Rubin: One of the things we realized recently, and made a commitment to focus on, was that CASA was formed to be a central point for information and activities and news in the a cappella world back when it wasn’t easy to disseminate information. Pre-internet, it was newsletters, it was handed out with paper copies and that sort of thing. That was exactly what people needed at the time. When CASA became more of a formal organization, even though our mission statement may not say it explicitly, the goal of the organization was to provide people on the a cappella community exactly what they needed, and what they needed at the time was a central point for information and a way to disseminate it. And things have gotten markedly different between then and now; we don’t need to be the central point for information. There is still some need for it, but not nearly to the degree there used to be. The needs in the community have changed, the community itself has changed. There are now companies devoted 100% to a cappella music, whereas that didn’t really exist ten years ago, with some exceptions, to the point where there was an a cappella industry, which I would venture to say there is now.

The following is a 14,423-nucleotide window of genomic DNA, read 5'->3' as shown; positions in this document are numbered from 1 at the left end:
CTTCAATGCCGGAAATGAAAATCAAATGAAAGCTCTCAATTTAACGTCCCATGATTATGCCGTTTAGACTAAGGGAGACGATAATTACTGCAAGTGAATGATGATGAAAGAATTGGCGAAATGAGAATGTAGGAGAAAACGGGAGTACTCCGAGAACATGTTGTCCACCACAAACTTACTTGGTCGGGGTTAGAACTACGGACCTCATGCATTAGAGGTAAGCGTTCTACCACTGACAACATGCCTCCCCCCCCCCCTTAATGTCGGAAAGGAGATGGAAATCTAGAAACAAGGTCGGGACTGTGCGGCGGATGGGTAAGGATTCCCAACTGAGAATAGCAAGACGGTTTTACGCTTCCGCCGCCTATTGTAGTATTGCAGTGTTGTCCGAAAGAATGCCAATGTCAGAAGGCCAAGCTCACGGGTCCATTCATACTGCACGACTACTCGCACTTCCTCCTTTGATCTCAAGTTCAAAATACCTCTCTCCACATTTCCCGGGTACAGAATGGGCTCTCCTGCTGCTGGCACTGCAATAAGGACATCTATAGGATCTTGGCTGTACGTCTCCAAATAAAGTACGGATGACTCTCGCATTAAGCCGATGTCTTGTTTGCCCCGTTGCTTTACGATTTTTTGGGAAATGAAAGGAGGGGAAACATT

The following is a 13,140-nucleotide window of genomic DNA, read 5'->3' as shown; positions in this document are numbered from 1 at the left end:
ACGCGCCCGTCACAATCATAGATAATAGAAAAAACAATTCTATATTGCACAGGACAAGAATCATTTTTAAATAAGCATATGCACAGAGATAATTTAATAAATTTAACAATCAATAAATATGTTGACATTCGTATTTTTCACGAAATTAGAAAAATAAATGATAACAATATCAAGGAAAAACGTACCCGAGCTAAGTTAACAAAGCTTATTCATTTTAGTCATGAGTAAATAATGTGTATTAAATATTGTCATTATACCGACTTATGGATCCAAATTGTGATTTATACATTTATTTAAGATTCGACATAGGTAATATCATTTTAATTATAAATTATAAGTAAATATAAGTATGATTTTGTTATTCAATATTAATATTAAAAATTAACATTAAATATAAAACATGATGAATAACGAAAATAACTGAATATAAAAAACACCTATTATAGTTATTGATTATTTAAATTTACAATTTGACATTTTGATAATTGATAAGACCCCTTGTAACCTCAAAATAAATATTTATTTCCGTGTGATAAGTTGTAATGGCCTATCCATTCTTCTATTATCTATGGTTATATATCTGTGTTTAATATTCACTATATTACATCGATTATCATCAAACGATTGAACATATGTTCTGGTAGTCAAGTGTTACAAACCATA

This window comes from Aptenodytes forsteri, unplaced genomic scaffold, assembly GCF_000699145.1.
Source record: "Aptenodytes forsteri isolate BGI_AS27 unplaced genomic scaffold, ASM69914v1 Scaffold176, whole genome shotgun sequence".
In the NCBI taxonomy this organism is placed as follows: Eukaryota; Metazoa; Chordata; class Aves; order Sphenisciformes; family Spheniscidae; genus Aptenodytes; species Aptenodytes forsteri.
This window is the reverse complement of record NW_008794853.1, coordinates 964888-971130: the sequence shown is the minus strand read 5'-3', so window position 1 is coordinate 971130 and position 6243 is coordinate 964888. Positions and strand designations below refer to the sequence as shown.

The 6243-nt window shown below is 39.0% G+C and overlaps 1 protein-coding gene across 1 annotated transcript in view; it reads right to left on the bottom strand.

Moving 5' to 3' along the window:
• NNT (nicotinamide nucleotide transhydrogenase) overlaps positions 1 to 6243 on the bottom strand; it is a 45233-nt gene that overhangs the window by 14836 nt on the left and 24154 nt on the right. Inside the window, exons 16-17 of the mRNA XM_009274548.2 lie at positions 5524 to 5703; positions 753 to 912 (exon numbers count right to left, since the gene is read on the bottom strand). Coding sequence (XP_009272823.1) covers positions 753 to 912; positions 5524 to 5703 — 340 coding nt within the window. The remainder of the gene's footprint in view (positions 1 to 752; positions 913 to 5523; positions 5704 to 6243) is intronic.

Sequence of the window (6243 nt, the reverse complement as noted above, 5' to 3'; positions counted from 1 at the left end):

We [the CASA Board] sat down and said to ourselves, the needs of the community have changed, and our mission is the same as it has always been: to provide people in the community things they need that others can’t.

Some of those growing pains have to do with recognizing that too late; when you take a moment to pop up and take a breath and see what you’re doing, you realize you kind of missed the market, things have shifted and you haven’t kept up. What we’re trying to do on a macro level is we’re trying to position CASA again as the place that can provide things that people need.

In more tangible terms, we want to be an enabler to the community, whether that means helping someone find or form a group post-collegiately, or helping a company with promotion or with anything they may need, that we can be a service to, creating programs around these sorts of needs after identifying the current needs of people in the industry.